If the UN Security Council acts quickly to protect Palmyra, it will set an important precedent for protecting our global cultural heritage elsewhere.
UNESCO HQ, Beirut — The ancient city of Palmyra (Tadmur) has been in existence for 30 centuries, and is one of the world’s most cherished archeological and cultural heritage sites. Will it be cease to exist within the next 30 days?
According to Da’ish (ISIS), the answer is “yes”, and they will see to it, for the reason that religious obligations in their jaded views require the destruction of pre-Islamic pagan idols, which they view as akin to devil worship.
According to some Syrian government officials, and also Irina Bokova, UNESCO’s Director of World Heritage Sites List, which Palmyra has been on since 2013, the answer is also yes—unless. She means unless the UN takes immediate action under Chapter 7 of the UN Charter and immediately acts, with force if necessary—(it is)—to save Palmyra.
“The situation is very bad,’ Syria’s antiquities chief, Dr. Mamoun Abdel-Karim told reporters yesterday. ’If only five members of IS go into the ancient buildings, they’ll destroy everything. Our fear is also for the museum and large monuments that cannot be moved. Dr. Abdel-Karim is calling on the US-led military coalition against IS to prevent the group destroying the ancient site. “This is the entire world’s battle!” he exclaimed.
And so it is.
On May 20, museum employees in Palmyra packed up additional items, having over the past three years, along with Syria’s other 27 national museums moved thousands of irreplaceable artifacts to secured, climate controlled safety vaults. In a brief telephone conversation, Syria’s top antiquities director told Reuters that hundreds of objects from Palmyra were being moved to safety. Dr. Khalil al-Hariri, the Palmyra museum’s Director, with whom this observer spent time last year and who provided a detailed briefing at the Palmyra museum and among the ancient ruins, told the New York Times yesterday: “It’s very bad today” while a museum employee added, “Pray for us.”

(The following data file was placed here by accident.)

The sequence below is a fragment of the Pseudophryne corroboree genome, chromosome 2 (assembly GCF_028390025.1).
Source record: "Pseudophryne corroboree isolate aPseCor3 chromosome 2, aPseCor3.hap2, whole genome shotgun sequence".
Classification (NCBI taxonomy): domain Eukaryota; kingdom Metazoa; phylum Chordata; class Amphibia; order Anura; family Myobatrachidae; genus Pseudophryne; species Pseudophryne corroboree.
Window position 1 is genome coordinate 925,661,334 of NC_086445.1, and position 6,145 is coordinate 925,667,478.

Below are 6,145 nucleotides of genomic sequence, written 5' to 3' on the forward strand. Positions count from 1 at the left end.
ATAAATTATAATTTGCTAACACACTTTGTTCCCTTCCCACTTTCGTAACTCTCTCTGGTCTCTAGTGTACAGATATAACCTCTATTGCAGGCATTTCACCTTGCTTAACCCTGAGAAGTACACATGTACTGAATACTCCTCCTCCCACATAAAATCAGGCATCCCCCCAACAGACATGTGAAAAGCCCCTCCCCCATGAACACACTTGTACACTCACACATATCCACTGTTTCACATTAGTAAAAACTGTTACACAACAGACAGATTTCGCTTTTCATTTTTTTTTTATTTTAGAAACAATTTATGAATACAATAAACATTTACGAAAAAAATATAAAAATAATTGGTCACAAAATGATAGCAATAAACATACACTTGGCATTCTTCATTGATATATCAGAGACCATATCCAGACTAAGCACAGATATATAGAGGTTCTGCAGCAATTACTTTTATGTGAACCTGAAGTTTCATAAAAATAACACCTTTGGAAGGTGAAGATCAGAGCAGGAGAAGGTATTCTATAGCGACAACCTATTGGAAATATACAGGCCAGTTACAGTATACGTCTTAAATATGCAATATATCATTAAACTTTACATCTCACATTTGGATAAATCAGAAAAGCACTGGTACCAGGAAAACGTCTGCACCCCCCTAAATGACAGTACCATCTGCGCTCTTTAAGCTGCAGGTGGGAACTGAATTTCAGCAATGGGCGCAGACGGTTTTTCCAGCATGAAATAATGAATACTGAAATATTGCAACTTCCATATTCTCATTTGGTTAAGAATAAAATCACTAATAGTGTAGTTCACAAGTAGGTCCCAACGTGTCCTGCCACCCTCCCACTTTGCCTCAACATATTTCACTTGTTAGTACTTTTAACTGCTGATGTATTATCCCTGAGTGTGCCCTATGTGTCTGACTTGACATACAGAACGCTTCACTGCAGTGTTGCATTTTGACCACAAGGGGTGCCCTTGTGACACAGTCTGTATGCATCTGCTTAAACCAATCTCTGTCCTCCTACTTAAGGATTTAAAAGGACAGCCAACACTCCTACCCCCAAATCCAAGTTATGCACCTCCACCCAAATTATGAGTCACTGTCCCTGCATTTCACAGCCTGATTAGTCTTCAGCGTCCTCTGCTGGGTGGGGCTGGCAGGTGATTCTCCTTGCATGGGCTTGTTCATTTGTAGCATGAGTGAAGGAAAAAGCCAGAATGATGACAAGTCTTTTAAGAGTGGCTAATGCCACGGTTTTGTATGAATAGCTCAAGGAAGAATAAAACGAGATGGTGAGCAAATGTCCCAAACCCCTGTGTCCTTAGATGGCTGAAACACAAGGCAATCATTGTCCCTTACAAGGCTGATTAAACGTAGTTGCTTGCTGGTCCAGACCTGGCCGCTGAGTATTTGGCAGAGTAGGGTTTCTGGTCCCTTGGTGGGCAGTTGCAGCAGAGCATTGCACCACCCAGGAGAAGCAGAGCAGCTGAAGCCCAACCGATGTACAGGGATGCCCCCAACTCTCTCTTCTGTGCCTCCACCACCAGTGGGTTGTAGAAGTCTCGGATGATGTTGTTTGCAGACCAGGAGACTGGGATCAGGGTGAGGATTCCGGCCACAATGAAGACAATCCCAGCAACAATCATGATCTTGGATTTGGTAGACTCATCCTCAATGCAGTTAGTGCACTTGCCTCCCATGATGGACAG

Irina Bokova, Director-General of UNESCO advised the UN Security Council again two days ago: “I am deeply concerned by the situation at the site of Palmyra. The fighting is putting at risk one of the most significant sites in the Middle East, and its civilian population” she said. “I reiterate my appeal for an immediate cessation of hostilities at the site. I further call on the Security Council to do everything in its power to protect the affected civilian population and safeguard the unique cultural heritage of Palmyra.”
News of Palmyra’s fall came shortly after a State Department official announced that the weekend loss of Ramadi had prompted the US take an ‘extremely hard look’ at its strategy to confront the extremists. This morning, videos are being shown by Da’ish purporting to show smoke rising over Palmyra, which ISIS now completely occupies.
Just two months ago, when the Da’ish pulled back from the Iraqi city of Tikrit, the Obama Administration and plenty of others expressed the view that the event was a game changer and Da’ish was skidding toward collapse.
One Da’ish spokesman has just reported to contacts of this observer that ISIS does not urgently need more fighters at the moment from Palmyra’s Tadmur prison, which it just took control of and emptied of inmates because, while they welcome all to join their Islamist ranks, Da’ish is currently having some logistical problems vetting and training the thousands who seek to join them monthly. Despite recent assertions and ‘feel-good’ reports from Western capitals, Da’ish numbers continue to increase, and as of May 21, the Islamic State is becoming a reality with expanding borders.
Secretary of State John Kerry seems to understands and care about what’s at stake for Syria’s, and our own, cultural heritage and fortunately unlike most of us, Kerry and Barack Obama’s administration joining with the UN, could do something about it immediately.
During his speech at New York’s Metropolitan Museum of Art on September 22, 2014, John Kerry emphatically pledged that the United States would defend Syrian cultural sites from the Islamic State. Said Kerry, “How shocking and historically shameful it would be if we did nothing while the forces of chaos rob the very cradle of our civilization. Extremists want to rob future generations of any connection to this past. That is profoundly what is at stake. And if you leave it unstopped, if you don’t stand up, we are all complicit. I want you to know that President Obama and our Administration are laser-focused on protecting this cultural heritage.” Kerry added that “our heritage in Syria is literally in peril in this moment, and we believe it is imperative that we act now.”